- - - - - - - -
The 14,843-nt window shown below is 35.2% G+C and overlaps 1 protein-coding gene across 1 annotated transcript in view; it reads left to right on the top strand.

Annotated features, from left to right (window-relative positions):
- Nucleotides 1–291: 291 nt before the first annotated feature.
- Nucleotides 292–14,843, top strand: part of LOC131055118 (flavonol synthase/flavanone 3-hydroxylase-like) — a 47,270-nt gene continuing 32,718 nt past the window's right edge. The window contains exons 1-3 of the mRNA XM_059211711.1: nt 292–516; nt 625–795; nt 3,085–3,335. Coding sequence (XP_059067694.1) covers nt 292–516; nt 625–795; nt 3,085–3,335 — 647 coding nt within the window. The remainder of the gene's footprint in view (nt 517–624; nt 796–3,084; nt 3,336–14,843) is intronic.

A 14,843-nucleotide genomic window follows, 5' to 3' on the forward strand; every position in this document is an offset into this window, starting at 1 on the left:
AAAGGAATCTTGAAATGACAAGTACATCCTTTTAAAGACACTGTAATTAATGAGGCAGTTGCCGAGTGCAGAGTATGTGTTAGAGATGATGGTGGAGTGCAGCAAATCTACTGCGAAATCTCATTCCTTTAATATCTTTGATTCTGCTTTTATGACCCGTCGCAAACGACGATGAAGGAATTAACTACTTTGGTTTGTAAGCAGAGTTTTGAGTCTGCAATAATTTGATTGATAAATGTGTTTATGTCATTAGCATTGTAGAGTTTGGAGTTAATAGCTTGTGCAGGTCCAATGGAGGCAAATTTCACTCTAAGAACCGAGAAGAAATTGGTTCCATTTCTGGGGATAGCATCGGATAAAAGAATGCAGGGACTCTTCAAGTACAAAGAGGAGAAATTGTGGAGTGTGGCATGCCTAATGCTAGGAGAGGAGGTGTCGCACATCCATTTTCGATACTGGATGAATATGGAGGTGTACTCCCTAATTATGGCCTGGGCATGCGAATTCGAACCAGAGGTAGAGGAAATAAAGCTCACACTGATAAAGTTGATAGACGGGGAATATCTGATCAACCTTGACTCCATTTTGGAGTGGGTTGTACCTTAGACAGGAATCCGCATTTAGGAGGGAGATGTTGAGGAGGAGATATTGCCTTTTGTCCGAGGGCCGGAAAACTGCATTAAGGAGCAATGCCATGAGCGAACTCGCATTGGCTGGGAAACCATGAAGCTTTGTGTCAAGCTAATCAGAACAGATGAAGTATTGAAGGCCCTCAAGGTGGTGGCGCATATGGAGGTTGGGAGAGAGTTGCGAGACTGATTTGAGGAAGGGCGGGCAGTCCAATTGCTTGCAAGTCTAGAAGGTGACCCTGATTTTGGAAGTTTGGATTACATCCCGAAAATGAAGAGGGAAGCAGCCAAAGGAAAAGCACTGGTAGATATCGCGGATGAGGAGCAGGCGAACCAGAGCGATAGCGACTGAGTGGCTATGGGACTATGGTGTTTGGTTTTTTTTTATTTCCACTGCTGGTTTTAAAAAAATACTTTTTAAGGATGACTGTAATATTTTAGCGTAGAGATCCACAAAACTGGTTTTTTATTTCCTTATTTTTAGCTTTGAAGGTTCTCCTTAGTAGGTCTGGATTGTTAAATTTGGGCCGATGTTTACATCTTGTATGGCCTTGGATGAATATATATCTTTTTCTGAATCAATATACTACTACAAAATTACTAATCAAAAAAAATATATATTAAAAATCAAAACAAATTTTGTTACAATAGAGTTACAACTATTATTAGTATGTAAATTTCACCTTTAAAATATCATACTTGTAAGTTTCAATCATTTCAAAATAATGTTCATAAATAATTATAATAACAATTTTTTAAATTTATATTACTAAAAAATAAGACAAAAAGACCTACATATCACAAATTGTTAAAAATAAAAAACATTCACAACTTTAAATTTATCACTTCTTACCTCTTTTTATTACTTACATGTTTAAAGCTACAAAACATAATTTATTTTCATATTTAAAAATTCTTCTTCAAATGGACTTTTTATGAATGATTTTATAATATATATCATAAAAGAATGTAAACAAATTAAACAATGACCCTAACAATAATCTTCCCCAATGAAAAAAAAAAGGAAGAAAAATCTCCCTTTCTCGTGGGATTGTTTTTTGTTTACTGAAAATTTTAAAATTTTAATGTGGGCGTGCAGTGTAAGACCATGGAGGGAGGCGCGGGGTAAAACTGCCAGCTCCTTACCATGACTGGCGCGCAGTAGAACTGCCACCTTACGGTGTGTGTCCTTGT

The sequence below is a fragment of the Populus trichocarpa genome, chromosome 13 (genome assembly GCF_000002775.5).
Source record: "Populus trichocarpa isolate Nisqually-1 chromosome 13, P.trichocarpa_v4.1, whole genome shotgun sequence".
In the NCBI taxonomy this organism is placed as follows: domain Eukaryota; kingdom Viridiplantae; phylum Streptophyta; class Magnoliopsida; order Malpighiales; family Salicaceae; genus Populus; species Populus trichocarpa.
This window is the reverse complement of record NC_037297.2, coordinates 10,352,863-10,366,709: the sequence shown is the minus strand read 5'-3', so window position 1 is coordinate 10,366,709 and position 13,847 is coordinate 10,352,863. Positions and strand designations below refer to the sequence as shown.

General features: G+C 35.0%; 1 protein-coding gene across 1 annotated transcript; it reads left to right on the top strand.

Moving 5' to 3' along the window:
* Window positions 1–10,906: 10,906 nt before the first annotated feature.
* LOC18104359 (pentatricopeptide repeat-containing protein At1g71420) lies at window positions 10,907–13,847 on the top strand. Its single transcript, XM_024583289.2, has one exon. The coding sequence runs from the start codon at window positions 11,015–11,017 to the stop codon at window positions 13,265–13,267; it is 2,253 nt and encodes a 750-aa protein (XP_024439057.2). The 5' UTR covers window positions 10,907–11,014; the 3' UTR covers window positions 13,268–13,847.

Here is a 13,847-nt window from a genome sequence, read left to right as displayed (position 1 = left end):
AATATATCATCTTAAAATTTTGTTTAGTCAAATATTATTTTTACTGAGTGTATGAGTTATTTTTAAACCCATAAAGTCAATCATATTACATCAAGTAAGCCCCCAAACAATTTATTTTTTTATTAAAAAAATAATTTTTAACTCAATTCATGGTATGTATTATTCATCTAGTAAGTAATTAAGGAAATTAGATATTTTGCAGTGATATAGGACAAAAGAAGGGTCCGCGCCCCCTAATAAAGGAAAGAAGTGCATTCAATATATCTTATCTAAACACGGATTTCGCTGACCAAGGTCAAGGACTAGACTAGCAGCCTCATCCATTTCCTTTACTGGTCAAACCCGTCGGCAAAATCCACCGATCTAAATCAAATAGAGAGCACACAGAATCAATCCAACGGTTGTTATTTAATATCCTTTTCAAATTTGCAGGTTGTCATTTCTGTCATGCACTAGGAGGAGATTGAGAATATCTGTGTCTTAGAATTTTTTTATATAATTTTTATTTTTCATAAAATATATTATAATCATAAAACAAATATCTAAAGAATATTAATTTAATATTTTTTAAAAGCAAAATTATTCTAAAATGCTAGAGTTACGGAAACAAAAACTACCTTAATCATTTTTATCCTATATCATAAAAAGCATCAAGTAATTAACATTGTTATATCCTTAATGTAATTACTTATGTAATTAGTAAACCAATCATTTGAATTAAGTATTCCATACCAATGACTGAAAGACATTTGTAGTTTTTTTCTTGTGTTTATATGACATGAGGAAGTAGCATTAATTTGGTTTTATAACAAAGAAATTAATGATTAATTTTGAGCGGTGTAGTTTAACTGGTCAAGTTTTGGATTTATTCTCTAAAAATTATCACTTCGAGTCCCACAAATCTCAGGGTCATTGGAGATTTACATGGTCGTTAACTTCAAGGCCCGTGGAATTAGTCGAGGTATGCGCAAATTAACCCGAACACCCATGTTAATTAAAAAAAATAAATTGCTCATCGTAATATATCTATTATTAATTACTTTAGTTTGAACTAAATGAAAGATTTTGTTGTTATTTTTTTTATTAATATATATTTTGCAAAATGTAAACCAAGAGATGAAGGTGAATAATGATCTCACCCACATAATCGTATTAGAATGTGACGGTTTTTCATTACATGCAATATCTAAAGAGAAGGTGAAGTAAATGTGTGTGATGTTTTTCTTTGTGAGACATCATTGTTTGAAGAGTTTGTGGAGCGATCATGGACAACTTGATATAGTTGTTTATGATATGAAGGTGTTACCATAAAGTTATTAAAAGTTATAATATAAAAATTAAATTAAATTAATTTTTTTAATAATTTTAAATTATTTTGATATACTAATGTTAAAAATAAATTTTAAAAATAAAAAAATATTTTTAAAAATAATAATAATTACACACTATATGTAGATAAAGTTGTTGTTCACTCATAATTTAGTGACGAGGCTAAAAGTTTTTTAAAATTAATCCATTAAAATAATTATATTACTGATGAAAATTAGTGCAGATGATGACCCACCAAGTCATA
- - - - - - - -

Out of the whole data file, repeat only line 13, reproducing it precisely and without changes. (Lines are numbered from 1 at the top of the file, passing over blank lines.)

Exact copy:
* Window positions 1–10,906: 10,906 nt before the first annotated feature.